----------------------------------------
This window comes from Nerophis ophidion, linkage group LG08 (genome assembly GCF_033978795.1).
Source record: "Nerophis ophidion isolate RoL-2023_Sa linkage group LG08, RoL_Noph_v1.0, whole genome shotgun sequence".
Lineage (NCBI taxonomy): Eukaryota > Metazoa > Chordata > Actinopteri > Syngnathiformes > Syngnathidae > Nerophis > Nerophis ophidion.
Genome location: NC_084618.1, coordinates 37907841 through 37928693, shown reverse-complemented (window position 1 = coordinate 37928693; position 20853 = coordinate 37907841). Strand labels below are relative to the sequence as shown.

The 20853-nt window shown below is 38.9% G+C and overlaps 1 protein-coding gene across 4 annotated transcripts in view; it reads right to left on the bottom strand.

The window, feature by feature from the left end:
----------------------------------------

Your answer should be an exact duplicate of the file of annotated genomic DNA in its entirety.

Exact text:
This window comes from Nerophis ophidion, linkage group LG08 (genome assembly GCF_033978795.1).
Source record: "Nerophis ophidion isolate RoL-2023_Sa linkage group LG08, RoL_Noph_v1.0, whole genome shotgun sequence".
Lineage (NCBI taxonomy): Eukaryota > Metazoa > Chordata > Actinopteri > Syngnathiformes > Syngnathidae > Nerophis > Nerophis ophidion.
Genome location: NC_084618.1, coordinates 37907841 through 37928693, shown reverse-complemented (window position 1 = coordinate 37928693; position 20853 = coordinate 37907841). Strand labels below are relative to the sequence as shown.

The 20853-nt window shown below is 38.9% G+C and overlaps 1 protein-coding gene across 4 annotated transcripts in view; it reads right to left on the bottom strand.

The window, feature by feature from the left end: